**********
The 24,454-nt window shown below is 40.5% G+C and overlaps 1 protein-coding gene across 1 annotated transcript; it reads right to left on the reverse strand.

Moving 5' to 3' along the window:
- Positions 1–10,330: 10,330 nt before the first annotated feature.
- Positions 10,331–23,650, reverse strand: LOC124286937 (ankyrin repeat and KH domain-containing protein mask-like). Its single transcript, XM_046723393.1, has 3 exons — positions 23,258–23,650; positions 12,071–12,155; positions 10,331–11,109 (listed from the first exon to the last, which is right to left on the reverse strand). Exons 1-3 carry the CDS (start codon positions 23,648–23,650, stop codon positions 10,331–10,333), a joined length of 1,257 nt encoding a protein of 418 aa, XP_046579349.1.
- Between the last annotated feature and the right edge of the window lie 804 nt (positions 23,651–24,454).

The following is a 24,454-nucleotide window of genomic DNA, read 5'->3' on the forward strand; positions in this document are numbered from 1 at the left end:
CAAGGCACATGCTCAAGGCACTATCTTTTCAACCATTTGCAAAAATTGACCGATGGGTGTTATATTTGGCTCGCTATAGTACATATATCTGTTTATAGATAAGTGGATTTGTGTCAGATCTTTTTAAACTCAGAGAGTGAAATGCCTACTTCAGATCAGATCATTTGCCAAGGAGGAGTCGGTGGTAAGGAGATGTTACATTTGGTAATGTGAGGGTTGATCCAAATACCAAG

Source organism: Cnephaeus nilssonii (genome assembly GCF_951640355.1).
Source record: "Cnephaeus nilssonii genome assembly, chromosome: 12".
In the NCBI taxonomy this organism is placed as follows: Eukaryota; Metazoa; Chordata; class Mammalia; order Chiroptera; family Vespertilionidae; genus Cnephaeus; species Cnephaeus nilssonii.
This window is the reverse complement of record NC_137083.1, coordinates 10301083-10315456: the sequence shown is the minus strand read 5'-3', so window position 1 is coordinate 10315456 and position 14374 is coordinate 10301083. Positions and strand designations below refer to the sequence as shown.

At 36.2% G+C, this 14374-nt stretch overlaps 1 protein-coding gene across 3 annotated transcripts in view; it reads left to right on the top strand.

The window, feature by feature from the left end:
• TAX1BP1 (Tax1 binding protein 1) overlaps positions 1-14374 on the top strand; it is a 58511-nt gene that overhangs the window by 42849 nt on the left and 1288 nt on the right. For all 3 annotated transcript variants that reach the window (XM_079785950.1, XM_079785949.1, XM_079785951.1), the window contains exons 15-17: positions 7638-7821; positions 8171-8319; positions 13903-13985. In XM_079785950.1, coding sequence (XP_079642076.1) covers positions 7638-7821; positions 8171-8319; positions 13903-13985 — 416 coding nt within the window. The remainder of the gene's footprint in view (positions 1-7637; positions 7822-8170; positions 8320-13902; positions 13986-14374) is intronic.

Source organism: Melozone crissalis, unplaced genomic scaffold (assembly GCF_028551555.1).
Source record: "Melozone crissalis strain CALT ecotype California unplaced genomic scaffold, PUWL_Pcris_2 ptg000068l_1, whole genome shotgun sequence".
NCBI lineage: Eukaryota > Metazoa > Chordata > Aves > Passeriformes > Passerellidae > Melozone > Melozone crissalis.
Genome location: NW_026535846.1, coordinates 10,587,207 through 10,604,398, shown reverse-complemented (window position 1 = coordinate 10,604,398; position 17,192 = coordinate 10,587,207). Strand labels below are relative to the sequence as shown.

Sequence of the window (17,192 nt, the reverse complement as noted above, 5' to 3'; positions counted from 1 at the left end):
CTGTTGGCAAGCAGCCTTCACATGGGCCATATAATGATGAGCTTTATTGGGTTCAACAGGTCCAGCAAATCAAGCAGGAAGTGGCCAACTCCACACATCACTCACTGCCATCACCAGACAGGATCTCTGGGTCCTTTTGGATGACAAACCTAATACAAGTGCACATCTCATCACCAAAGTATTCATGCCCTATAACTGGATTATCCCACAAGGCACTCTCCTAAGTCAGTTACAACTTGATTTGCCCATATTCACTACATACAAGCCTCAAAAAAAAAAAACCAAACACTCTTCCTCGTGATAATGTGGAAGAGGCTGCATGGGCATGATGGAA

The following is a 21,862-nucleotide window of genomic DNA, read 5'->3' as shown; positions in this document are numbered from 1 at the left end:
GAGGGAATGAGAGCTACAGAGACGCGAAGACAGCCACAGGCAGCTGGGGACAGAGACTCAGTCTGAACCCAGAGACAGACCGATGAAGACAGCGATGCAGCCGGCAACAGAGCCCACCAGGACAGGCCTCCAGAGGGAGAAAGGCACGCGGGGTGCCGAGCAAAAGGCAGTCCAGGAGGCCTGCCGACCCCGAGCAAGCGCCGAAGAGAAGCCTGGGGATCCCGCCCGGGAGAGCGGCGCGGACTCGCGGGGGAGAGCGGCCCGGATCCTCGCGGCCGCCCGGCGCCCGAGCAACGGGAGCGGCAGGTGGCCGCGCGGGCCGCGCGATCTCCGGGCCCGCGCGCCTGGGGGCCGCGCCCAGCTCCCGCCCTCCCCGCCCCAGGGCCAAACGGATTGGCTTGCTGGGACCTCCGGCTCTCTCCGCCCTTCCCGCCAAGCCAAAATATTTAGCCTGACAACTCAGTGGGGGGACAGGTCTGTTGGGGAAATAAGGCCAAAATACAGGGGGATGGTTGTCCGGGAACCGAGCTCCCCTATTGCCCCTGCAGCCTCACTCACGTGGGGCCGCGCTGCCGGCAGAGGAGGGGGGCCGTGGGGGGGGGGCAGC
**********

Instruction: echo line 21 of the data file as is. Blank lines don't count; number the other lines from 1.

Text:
The following is a 21,862-nucleotide window of genomic DNA, read 5'->3' as shown; positions in this document are numbered from 1 at the left end: